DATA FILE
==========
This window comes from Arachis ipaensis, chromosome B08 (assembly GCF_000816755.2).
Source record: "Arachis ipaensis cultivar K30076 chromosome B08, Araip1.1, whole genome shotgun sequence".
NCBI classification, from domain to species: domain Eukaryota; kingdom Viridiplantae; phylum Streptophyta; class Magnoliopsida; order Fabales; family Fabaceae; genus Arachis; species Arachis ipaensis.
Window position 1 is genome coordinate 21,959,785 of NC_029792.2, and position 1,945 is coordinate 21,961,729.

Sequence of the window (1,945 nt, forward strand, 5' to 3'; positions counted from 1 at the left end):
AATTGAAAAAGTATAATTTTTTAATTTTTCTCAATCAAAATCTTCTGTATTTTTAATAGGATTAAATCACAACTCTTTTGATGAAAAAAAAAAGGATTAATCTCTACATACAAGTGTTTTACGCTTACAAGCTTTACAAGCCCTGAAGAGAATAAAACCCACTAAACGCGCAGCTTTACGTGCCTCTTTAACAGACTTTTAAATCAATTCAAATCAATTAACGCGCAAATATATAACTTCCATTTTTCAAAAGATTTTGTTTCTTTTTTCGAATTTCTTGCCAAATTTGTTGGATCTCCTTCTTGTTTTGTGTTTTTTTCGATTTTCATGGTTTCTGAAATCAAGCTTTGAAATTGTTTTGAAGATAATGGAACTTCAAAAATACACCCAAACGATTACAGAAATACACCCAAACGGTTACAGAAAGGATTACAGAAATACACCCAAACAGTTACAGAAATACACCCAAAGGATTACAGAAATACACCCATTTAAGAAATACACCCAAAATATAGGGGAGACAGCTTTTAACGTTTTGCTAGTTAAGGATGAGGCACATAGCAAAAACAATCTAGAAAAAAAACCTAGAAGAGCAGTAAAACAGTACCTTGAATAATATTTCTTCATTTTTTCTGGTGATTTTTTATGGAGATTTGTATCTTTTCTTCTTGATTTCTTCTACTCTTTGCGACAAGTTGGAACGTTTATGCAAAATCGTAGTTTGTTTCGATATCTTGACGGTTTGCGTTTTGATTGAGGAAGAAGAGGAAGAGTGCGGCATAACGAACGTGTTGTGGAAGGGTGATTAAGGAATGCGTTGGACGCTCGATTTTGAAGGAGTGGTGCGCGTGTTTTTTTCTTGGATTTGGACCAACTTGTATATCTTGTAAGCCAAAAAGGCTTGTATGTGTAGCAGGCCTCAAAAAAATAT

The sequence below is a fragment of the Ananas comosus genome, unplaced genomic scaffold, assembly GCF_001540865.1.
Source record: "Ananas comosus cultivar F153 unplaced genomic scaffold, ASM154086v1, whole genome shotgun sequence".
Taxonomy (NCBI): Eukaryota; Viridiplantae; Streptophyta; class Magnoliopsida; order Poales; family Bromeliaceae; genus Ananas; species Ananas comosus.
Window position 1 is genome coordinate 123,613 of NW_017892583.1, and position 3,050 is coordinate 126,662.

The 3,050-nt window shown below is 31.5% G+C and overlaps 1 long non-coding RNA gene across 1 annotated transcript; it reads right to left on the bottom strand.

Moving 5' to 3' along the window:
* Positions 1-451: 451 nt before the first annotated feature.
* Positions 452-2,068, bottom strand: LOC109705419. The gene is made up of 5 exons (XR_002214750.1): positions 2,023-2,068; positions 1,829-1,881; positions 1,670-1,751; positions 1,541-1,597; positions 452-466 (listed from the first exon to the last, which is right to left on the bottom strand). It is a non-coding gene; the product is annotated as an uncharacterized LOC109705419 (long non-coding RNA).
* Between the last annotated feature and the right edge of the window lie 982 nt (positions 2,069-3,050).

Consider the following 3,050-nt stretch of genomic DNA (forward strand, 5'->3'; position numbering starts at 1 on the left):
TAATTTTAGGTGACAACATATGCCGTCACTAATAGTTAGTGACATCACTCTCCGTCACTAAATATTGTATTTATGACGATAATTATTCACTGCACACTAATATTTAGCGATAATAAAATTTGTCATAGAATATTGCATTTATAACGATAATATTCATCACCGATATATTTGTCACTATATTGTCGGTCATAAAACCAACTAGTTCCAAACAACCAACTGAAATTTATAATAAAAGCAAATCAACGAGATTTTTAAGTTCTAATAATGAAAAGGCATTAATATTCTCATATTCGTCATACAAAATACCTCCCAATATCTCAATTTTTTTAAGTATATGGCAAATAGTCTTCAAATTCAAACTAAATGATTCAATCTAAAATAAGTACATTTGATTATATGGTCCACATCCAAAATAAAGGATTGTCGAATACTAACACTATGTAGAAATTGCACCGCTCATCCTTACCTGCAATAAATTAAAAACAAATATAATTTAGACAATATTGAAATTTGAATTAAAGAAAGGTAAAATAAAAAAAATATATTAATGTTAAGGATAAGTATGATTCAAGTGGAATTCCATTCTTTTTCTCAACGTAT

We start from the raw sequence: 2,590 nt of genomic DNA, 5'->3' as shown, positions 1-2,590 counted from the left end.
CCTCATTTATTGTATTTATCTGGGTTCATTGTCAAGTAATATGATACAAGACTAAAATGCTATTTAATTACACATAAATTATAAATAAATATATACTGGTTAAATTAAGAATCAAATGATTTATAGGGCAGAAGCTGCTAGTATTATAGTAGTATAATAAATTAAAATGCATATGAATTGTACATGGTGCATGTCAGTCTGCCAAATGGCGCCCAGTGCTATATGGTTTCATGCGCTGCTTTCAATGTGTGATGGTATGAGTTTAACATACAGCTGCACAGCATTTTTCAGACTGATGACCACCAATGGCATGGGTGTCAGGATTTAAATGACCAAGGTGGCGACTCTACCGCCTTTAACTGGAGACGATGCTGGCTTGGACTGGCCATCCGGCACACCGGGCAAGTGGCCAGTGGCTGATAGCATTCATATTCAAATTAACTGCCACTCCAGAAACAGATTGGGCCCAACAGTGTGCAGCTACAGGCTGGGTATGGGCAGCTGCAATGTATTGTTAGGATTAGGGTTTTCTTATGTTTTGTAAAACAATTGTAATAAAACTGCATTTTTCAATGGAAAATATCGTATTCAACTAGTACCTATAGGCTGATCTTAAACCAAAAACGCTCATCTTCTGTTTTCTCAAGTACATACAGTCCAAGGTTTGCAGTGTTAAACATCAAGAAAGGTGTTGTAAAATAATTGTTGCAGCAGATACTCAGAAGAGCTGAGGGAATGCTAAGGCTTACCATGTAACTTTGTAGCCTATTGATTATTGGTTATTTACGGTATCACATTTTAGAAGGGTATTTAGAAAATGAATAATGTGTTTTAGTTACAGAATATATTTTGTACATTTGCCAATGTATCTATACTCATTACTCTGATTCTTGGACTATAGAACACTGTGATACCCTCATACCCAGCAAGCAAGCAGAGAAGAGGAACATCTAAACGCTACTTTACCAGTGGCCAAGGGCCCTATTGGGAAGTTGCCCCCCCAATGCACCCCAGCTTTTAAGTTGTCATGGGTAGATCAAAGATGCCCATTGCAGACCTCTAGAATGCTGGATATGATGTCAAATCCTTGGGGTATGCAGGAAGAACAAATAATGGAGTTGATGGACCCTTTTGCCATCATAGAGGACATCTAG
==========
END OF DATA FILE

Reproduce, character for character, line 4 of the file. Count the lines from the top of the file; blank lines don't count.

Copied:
Window position 1 is genome coordinate 21,959,785 of NC_029792.2, and position 1,945 is coordinate 21,961,729.